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Ben Jones
Ben Jones, Solicitor
Category: UK Employment Law
Satisfied Customers: 38841
Experience:  Expert in UK Employment Law
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Hi, Im not sure if this site covers UK law? Heres my situa

Resolved Question:

Hi, I'm not sure if this site covers UK law? Here's my situation anyway:
I was doing freelance work for a company (had a contract). They sent me an amended and updated contract. I didn’t sign it. I carried on working for them and they carried on paying me. Noone said anything about not having a signed contract with me. Then they stopped paying me (I have reason to believe they have cash flow problems and are being selective with who they pay), and now I’m chasing them for several overdue invoices. I sent them a letter before action. They replied saying that they have the right to withhold payment for as long as they like because it’s in the contract (the newest one that supersedes all others, which I didn’t sign). I’m tempted let them know that I didn’t sign the newest contract, but I’m unsure as to whether that forces them to pay me or gives them an excuse not to pay be anything. If it went to small claims court, would I win or lose?

Regards

Ben
Submitted: 1 year ago.
Category: UK Employment Law
Expert:  Jenny McKenzie replied 1 year ago.
Hello and welcome to Just Answer, what in the unsigned contract do they say gives them the right not to pay your invoices?
Customer: replied 1 year ago.

Hello Jenny


 


To quote directly from the contract:


 


 


"2.10) The principle may, entirely at its discretion, reject any Leads submitted by the Sub Agent with no subsequent liability to the Sub Agent for those Leads"


 


and


 


 


"3.5) to ensure Leads qualify for Works and that the Sub Agent and its staff have ensured that potential Leads have been assessed in accordance with the Specification industry standards or in accordance with any additional criteria notified to the Sub-Agent by the Principle from time to time. The Sub-Agent acknowledges that the Principle may reject any Leads for any reason whatsoever."

Expert:  Ben Jones replied 1 year ago.
Hello, my colleague had opted out of this question so I will try and help instead.

First of all I have to make you aware that we cannot tell you whether you will be successful or not if you were to take this to court. In fact no one can do this. Taking legal action always carries a level of risk and the outcome depends on many factors, some of which are still unknown. For example, it depends on how you and any other witnesses perform in court, what opinion the judge forms of your credibility, any defence that they other side may still put forward, etc.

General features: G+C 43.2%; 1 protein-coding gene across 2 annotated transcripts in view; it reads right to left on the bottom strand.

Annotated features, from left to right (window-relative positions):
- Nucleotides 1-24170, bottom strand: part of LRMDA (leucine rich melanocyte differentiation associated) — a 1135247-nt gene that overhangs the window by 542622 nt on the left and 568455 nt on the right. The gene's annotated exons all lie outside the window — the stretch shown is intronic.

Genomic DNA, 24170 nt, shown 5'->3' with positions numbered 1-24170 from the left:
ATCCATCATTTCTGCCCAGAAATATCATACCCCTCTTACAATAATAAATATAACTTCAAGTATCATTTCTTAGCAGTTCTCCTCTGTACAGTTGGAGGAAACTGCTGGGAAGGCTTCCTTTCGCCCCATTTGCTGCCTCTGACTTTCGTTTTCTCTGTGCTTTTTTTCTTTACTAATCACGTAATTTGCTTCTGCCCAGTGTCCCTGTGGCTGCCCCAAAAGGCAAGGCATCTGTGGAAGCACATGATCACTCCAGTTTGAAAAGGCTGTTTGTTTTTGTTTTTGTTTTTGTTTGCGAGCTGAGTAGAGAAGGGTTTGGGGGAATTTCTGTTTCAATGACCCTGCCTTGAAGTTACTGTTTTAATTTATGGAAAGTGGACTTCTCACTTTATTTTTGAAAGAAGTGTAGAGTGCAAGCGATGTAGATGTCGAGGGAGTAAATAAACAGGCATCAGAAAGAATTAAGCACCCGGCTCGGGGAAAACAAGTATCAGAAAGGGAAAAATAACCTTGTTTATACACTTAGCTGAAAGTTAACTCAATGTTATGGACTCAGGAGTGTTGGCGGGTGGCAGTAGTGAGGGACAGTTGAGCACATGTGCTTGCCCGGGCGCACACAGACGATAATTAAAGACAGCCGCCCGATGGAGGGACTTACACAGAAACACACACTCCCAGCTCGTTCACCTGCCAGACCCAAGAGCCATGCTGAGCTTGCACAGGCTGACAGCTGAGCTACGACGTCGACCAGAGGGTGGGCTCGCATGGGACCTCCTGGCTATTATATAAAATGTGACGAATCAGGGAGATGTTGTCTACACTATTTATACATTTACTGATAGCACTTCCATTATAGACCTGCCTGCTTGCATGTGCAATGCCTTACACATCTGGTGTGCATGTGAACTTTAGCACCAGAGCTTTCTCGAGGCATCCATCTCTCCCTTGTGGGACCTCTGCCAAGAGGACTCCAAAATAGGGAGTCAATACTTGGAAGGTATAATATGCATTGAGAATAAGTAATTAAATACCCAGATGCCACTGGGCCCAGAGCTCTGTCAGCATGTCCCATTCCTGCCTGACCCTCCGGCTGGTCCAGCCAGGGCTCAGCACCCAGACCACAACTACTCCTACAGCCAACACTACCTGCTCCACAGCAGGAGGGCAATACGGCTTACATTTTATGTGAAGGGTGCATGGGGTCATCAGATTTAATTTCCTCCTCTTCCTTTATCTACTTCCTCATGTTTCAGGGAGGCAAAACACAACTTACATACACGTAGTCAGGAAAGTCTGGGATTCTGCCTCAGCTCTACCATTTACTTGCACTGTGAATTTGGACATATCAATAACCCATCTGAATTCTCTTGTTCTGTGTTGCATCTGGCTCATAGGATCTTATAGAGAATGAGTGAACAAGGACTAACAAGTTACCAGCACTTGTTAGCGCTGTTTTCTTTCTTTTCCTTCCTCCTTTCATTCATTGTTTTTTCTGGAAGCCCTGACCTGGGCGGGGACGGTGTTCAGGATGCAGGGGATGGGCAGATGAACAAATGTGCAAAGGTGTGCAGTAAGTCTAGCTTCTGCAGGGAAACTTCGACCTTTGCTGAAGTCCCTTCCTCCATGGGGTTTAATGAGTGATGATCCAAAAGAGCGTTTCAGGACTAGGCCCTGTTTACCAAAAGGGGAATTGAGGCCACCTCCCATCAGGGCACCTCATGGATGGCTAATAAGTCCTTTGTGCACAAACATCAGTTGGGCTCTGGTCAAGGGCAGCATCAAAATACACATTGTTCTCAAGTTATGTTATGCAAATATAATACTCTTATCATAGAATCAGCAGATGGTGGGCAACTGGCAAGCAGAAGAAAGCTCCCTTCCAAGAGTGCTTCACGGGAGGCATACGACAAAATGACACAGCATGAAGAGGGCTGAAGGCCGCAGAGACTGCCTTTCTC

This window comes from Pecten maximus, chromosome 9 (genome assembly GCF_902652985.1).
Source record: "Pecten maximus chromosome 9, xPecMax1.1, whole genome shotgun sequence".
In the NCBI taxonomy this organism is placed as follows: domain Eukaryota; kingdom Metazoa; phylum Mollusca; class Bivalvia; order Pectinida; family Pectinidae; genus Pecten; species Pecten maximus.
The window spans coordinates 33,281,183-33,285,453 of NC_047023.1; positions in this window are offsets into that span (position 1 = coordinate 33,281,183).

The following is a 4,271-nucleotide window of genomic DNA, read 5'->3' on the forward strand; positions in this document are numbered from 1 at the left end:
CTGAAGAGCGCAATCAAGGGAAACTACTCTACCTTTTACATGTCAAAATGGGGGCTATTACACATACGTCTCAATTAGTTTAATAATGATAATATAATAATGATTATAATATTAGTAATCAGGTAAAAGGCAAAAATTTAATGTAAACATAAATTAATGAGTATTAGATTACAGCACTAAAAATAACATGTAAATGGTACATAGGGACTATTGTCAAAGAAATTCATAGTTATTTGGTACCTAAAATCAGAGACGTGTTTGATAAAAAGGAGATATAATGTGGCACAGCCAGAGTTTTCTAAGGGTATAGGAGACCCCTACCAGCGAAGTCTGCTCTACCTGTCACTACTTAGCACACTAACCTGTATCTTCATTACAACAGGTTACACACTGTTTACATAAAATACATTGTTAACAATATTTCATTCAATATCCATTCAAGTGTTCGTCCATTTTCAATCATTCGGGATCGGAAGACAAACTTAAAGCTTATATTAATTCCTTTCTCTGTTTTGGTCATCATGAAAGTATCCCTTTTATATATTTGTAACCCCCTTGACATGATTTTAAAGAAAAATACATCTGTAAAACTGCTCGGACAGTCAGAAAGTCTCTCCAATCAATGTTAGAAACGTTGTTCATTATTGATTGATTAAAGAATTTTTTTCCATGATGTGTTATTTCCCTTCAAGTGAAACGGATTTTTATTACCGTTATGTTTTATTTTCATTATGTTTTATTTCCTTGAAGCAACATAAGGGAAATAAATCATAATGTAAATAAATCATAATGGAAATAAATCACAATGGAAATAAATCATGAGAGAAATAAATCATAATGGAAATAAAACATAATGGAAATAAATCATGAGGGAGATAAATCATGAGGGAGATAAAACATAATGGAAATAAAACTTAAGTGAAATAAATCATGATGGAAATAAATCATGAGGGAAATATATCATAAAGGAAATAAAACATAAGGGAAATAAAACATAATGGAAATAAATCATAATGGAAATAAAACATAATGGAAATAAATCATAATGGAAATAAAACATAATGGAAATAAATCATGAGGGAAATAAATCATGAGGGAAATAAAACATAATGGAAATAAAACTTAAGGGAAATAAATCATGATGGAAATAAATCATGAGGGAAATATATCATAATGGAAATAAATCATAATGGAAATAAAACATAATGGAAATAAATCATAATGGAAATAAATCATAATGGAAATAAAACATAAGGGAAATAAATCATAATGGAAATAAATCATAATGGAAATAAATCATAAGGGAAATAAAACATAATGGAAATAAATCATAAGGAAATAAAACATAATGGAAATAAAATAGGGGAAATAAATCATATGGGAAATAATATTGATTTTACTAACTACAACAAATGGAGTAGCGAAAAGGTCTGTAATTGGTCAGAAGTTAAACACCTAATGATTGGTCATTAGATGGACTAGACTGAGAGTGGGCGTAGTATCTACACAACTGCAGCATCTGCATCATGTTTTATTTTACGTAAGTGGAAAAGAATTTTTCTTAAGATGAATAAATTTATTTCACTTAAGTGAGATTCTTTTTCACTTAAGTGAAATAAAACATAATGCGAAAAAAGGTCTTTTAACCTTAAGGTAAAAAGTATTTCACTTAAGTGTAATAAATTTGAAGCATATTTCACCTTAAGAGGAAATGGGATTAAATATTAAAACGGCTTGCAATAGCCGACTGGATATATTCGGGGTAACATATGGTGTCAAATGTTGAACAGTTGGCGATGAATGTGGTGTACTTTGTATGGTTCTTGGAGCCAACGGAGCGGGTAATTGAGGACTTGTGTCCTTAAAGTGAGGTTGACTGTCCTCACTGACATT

As far as your legal position is concerned, you may argue that the new contract should not be applicable in this situation because there was no express acceptance of its terms. The issue is that it is not necessary for you to have signed it for it to be valid. It is possible to imply acceptance by showing you had agreed to it for example by starting to work on its terms without protesting it.

Tis is not all, however, as it may also be found that the specific terms they are trying to rely on are unfair because they give them the ultimate right to reject leads without providing any reasons and at a relatively late stage. Whilst they may be able to reject leads, there should be a reasonable justification for doing so rather than any old excuse which they choose.

Finally, if they have cash flow problems consider whether this is just a temporary issue or something that may result in the insolvency of the company. If that happens, then taking them to court may be futile and they could potentially escape liability by showing they do not actually have the funds to pay you.

In terms of suing them now, if your claim is for less than £10,000 you will go through the small claims court where the potential risks are quite low, in a sense that if you lose, you will not be responsible for their legal costs and you will only lose the court fees you had to pay.

I hope this has answered your query. Please take a second to leave a positive rating, or if you are unhappy for some reason with the advice - please get back to me and I will assist further as best as I can. Thank you very much
Customer: replied 1 year ago.

Hi Ben


 


Very informative answer- thanks a lot. Before I rate, can I just have some confirmation that my question/personal details will be kept confidential please?


 


Regards


 


Ben

Expert:  Ben Jones replied 1 year ago.
Hi, only the information you posted in your question will be visible and from what I can see the only personal bit of detail is your first name. I will send a request for that to be removed too just to be on be the safe side.
Ben Jones, Solicitor
Satisfied Customers: 38841
Experience: Expert in UK Employment Law
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